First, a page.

Professor Cyrus Partovi lecturing in front of a group. Illustration by Maya Winshell.

IA Majors Should Take the Road Less Traveled

On the first day of U.S. Foreign Policy this semester, a certain former Iranian diplomat addressed the class.

“Are there any upperclassmen in here?” he asked.

My hand shot up in the air. I expected it to be accompanied by at least a handful of others. Although as all heads turned towards me, I realized my worst fear had come into fruition: I was the only junior in a first-year International Affairs (IA) class.

“What’s your major?” he asked me next.

“International Affairs,” I responded sheepishly.

“Wow,” he said. “You must have really been avoiding me.”

I nodded. I had been caught. There was no sense in lying or making excuses. The truth is, I had been avoiding the class; I had pushed it aside for far too many semesters and now was facing the consequences. The question is, was it worth it? We need to backtrack a bit to find out.

I came to Lewis & Clark a starry-eyed first-year already set on being an IA major, with dreams of working as an international journalist or a foreign consultant for the U.N. Little did I know that I had committed four years of my life to being in a world where intellectual capital is measured by how many times you can mention the secession of East Timor, the violations of sovereignty in Crimea or something about the South China Sea. Buzz words include: “hegemon,” “neocolonialism,” “vital national interest” — the list goes on.

This is not necessarily a bad thing, although it is definitely an adjustment for those who do not spend every waking moment glued to magazines like The Economist or Foreign Affairs. This being said, taking IA 100 my first semester at LC, I made this adjustment and quickly found myself enthralled in the world of endless debates over foreign aid and interventions, diplomacy and sanctions and balance of power systems.

When registration for spring semester came around, I watched as all my fellow first-year IA majors signed up for the next class in the prescripted track: U.S. Foreign Policy. Although taught from a U.S.-centric lense, the department has dubbed this class essential and typically advises taking it immediately after IA 100.

At the time, I had could not muster up an ounce of enthusiasm about foreign policy and instead signed up for a class that aligned more with my interests; yes, you guessed it: Human Rights. I mean, what first-year IA major doesn’t have any affinity for human rights? I figured there was no harm in pushing off U.S. Foreign Policy for one semester, or at least I thought.

When the fall of sophomore year rolled around, I was all set for foreign policy, books and all. However, my entire class schedule was put into complete disarray when I was presented with an opportunity to join the IA Symposium Steering Committee and realized it was the only year I could partake. The one problem? The meeting times were the exact same time as foreign policy all year. Since I was already committed to going abroad fall of my junior year, the next semester I could take the class was the following spring  — and that brings us up to date. I am about to embark on my senior year as an IA major (as a scary email from the registrar just informed me) and am taking a first-year IA course. But you know what? I do not regret a thing.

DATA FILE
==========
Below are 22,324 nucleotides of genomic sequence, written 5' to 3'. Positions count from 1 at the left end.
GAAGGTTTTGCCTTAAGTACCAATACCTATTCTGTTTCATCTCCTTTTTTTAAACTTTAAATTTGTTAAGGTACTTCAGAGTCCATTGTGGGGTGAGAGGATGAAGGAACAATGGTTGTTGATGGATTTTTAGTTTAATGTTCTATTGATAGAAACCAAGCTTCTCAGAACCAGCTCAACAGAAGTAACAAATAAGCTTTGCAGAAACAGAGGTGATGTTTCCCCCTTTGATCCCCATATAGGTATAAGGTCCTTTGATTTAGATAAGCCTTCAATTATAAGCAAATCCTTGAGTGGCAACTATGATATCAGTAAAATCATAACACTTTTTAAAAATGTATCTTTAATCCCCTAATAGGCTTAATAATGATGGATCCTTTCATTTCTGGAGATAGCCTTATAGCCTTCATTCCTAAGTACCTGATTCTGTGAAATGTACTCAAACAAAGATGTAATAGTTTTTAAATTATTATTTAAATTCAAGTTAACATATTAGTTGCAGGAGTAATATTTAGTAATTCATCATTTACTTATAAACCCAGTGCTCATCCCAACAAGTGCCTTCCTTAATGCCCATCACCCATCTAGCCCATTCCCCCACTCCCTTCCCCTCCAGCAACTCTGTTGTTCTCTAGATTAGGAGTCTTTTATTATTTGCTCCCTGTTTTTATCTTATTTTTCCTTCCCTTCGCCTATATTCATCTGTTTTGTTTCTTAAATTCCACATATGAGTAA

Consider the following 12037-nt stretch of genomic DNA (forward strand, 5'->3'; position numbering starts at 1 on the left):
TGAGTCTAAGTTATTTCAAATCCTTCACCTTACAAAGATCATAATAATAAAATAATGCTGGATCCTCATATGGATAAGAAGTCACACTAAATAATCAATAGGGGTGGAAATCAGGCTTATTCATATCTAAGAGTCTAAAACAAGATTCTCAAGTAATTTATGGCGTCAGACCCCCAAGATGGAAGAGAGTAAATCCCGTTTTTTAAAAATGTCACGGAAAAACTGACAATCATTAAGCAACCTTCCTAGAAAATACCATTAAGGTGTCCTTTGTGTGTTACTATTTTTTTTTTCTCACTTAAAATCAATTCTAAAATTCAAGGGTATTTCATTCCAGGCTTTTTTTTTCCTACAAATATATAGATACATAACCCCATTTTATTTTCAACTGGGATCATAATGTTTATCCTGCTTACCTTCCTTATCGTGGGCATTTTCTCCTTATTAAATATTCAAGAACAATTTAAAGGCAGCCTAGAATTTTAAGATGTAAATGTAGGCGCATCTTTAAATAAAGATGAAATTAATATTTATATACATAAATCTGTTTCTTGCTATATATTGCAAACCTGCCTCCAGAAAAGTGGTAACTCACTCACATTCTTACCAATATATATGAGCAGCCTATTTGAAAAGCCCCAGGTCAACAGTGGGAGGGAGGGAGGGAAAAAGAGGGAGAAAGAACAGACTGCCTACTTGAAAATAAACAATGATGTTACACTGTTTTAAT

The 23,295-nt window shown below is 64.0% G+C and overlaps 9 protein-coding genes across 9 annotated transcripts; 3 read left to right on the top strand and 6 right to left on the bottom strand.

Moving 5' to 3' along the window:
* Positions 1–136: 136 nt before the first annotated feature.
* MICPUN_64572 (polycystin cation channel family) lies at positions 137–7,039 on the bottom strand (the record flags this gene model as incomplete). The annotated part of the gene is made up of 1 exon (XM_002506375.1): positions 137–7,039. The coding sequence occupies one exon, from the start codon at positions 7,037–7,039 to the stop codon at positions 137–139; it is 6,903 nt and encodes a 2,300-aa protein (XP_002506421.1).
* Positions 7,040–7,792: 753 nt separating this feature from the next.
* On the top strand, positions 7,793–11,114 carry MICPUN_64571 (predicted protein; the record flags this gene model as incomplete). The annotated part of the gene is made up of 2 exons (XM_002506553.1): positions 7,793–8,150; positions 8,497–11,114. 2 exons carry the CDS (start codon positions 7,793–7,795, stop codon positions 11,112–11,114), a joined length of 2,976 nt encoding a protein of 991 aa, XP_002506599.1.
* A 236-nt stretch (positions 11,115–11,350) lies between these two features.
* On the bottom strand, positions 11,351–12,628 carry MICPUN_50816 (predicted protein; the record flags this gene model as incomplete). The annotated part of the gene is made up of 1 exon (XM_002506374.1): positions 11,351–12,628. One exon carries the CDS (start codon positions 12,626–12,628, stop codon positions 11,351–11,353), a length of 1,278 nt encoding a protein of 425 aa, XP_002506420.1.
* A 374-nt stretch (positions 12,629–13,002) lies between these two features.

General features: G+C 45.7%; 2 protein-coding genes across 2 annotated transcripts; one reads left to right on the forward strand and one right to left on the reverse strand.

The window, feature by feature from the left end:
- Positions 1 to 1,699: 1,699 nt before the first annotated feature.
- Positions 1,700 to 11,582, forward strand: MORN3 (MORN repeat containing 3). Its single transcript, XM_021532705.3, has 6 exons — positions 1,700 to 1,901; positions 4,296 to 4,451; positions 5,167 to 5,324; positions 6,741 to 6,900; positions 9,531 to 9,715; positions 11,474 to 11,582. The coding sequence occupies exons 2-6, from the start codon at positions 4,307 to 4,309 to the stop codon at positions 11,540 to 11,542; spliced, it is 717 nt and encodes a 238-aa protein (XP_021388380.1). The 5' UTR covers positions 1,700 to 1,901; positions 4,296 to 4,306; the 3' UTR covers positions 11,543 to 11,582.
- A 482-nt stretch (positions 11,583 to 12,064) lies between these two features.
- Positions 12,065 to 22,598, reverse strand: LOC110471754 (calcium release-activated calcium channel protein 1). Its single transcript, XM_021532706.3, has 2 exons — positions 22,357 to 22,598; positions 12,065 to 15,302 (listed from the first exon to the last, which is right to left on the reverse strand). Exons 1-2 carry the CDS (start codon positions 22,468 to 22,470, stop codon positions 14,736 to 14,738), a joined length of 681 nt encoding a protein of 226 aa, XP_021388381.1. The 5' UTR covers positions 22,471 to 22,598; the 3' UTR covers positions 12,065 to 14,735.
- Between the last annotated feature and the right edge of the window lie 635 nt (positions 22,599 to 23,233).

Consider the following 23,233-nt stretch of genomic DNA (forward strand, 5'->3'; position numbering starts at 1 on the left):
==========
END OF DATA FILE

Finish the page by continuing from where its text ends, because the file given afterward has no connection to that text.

Firstly, I think there is value in not following the prescripted IA track. With few required IA classes and a wide range of interdisciplinary options, the major leaves ample room to “choose your own adventure,” to mix and match classes that best fit your interests. Taking human rights instead of foreign policy my first year allowed me to surround myself with upperclassmen; it gave me mentors and role models early on within the IA department.

Helping form the 2018 IA Symposium forced me to think conceptually about the foremost debates around the world today. It also helped me feel rooted within the department and apart of the IA community, which can often feel fragmented. I felt like something tangible was actually coming out of my studies and it reinvigorated me in my classes, a worthy tradeoff for postponing foreign policy.

Secondly, while foreign policy may be a thorn in many IA majors’ sides, I think it presents a valuable opportunity to put yourself in the shoes of the U.S. government. Whether these are shoes you eventually want to fill yourself or not, it is an important perspective to understand if you want to have any IA-related career.

I hate to admit it, but I am actually interested in U.S. foreign policy now. Three years at LC have turned me from a tree-hugging human rights-lover to a cold, hard cynic and, dare I say it, a realist. I now thrive on foreign policy podcasts and news briefings. While I do spend much of class scoffing and rolling my eyes, I must admit that foreign policy is challenging me to define, and defend, my opinions on critical world events. It turns out my fear of being the only upperclassman in a first-year IA class was not something to be feared after all.

This all being said, when that former Iranian diplomat refers to me in class as the “IA major who has been avoiding him for years,” I will continue to just nod in acceptance and when he mentions the U.S.’s 11 aircraft carriers for the hundredth time, I will continue to roll my eyes. I mean I would not want him to think I am enjoying the class or anything.

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